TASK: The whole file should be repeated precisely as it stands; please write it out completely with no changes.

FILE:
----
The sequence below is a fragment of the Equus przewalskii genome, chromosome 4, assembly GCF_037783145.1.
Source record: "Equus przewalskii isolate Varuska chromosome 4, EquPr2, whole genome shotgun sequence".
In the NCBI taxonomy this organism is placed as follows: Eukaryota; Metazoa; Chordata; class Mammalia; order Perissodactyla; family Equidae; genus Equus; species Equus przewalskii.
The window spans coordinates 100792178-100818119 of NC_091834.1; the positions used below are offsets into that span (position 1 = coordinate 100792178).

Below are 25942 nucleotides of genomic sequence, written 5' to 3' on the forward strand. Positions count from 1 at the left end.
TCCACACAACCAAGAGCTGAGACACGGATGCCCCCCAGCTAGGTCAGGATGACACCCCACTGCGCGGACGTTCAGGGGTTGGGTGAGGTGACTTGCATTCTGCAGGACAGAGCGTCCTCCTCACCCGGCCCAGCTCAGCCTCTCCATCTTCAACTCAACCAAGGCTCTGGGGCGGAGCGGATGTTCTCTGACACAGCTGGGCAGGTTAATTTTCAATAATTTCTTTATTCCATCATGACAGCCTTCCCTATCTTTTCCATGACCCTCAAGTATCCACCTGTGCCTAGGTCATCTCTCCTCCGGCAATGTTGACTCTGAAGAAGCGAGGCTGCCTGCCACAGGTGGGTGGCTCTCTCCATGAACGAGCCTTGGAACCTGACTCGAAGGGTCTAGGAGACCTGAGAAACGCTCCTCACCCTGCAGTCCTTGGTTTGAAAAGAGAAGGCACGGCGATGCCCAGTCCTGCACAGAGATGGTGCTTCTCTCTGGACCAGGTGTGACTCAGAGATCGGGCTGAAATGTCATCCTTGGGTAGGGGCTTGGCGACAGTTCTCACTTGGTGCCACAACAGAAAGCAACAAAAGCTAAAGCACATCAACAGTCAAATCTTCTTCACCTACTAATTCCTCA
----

The sequence below is a fragment of the Equus przewalskii genome, chromosome 4, assembly GCF_037783145.1.
Source record: "Equus przewalskii isolate Varuska chromosome 4, EquPr2, whole genome shotgun sequence".
In the NCBI taxonomy this organism is placed as follows: Eukaryota; Metazoa; Chordata; class Mammalia; order Perissodactyla; family Equidae; genus Equus; species Equus przewalskii.
The window spans coordinates 100792178-100818119 of NC_091834.1; the positions used below are offsets into that span (position 1 = coordinate 100792178).

Below are 25942 nucleotides of genomic sequence, written 5' to 3' on the forward strand. Positions count from 1 at the left end.
TCCACACAACCAAGAGCTGAGACACGGATGCCCCCCAGCTAGGTCAGGATGACACCCCACTGCGCGGACGTTCAGGGGTTGGGTGAGGTGACTTGCATTCTGCAGGACAGAGCGTCCTCCTCACCCGGCCCAGCTCAGCCTCTCCATCTTCAACTCAACCAAGGCTCTGGGGCGGAGCGGATGTTCTCTGACACAGCTGGGCAGGTTAATTTTCAATAATTTCTTTATTCCATCATGACAGCCTTCCCTATCTTTTCCATGACCCTCAAGTATCCACCTGTGCCTAGGTCATCTCTCCTCCGGCAATGTTGACTCTGAAGAAGCGAGGCTGCCTGCCACAGGTGGGTGGCTCTCTCCATGAACGAGCCTTGGAACCTGACTCGAAGGGTCTAGGAGACCTGAGAAACGCTCCTCACCCTGCAGTCCTTGGTTTGAAAAGAGAAGGCACGGCGATGCCCAGTCCTGCACAGAGATGGTGCTTCTCTCTGGACCAGGTGTGACTCAGAGATCGGGCTGAAATGTCATCCTTGGGTAGGGGCTTGGCGACAGTTCTCACTTGGTGCCACAACAGAAAGCAACAAAAGCTAAAGCACATCAACAGTCAAATCTTCTTCACCTACTAATTCCTCA